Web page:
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  Prior judicial criticism

But if you do get criticised, what can you do?

We had a call to our Helpline recently asking about how to deal with a couple of instances of adverse comments from judges. The expert had taken the criticism seriously and his company had conducted a review of each of the elements of the comments. These reviews concluded that the expert had given solid and cientifically valid facts. Furthermore, the opinions provided had been formed based on the facts, and had also been valid and supportable.

The problem the expert faced was that the criticism was now being cited in court by opposing barristers as a means of trying to discredit his standing. The expert asked whether he had any duty to disclose adverse comments to a party in subsequent instructions.

The whole issue of judicial criticism of experts is problematic. Of course, if a judge prefers one expert’s opinion over another, that is fine. But to express that preference through overt criticism of the unfavoured expert can quickly become unfair. The expert will not have been a party in the case and will have had no opportunity to make any defence against the judicial criticism of the expert evidence. And there is no mechanism for an expert to challenge such criticism. None of that is fair.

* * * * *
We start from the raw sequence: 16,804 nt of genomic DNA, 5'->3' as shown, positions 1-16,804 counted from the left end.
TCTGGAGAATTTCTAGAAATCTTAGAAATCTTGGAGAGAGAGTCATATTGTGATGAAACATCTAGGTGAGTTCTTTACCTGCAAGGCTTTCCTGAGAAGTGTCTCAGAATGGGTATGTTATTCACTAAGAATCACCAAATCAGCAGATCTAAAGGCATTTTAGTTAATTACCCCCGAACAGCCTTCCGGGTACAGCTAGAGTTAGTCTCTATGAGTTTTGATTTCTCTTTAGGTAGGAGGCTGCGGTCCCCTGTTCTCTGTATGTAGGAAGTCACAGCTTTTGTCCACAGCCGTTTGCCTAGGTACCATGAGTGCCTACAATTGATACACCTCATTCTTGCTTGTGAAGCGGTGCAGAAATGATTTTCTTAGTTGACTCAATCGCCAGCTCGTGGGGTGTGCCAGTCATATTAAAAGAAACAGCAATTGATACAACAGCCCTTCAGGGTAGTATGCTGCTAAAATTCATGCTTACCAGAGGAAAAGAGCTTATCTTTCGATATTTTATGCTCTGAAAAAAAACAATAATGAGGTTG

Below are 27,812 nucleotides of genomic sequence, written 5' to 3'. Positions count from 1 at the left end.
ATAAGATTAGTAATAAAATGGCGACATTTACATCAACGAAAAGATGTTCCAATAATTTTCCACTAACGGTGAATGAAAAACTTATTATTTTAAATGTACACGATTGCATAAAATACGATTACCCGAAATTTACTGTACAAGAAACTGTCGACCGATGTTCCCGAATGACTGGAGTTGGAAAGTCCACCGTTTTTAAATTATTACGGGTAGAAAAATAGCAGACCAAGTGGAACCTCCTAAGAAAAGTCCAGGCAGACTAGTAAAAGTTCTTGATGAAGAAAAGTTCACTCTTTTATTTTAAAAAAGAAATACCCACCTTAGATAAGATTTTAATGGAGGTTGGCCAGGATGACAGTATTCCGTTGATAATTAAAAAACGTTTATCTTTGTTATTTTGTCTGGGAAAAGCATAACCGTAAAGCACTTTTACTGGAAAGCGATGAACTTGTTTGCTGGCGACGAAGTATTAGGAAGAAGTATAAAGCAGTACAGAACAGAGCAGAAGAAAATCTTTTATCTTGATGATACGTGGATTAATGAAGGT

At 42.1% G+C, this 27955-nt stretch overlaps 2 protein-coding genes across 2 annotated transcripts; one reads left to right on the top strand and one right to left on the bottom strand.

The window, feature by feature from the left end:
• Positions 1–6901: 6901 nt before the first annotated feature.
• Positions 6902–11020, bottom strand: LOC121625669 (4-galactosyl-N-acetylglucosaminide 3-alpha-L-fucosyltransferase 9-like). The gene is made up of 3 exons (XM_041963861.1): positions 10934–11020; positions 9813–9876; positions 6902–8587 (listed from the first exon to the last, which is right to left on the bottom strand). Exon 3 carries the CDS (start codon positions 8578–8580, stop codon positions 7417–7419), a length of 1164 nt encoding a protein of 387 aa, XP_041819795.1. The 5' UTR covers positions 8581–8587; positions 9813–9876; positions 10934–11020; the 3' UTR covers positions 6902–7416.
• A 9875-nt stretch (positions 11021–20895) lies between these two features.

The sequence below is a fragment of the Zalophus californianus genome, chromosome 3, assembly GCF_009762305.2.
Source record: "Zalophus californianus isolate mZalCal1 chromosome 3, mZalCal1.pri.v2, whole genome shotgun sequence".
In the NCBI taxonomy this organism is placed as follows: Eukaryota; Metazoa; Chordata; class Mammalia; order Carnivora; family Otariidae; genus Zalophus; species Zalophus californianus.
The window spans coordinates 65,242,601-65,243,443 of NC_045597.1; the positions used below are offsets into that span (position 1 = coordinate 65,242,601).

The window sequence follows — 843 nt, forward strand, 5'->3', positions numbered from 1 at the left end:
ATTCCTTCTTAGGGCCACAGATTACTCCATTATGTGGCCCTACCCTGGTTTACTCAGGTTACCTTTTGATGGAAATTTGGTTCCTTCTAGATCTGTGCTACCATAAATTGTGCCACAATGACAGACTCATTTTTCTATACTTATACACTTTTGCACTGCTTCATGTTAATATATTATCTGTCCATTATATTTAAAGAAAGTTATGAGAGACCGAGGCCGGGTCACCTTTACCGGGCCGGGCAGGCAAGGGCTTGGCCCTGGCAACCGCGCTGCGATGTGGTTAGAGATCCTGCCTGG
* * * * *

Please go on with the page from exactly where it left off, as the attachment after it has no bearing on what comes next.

Of course, some judges upon hearing such attacks will be quick to understand the attacker’s motivation. They will appreciate that whatever the criticism, it is sure to be bound up in the specifics of the earlier case, and therefore of little relevance to the current trial. The impact on a jury may be different.

Philosophical matters aside, though, the practical reality is that one can almost guarantee that a party will at least consider making use of any judicial criticism as a means of ‘playing the man’ rather than the more difficult task of undermining the expert opinion. If that challenge comes as a surprise to those who instruct the expert, they may well feel doubly aggrieved.

With that in mind, it makes sense to be open about these sorts of criticism from the outset. Citing the myriad cases in which one’s expert evidence has not been criticised, and then discussing the small handful that have been, along with an analysis to explain any unfairness involved, will forewarn those who instruct you and quite possibly give them time to prepare a counterargument should the opposing side start to ‘play the man’.

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Issue 107
January 2018

Protection against unfair criticism
Prior judicial criticism
The Beeching of legal aid


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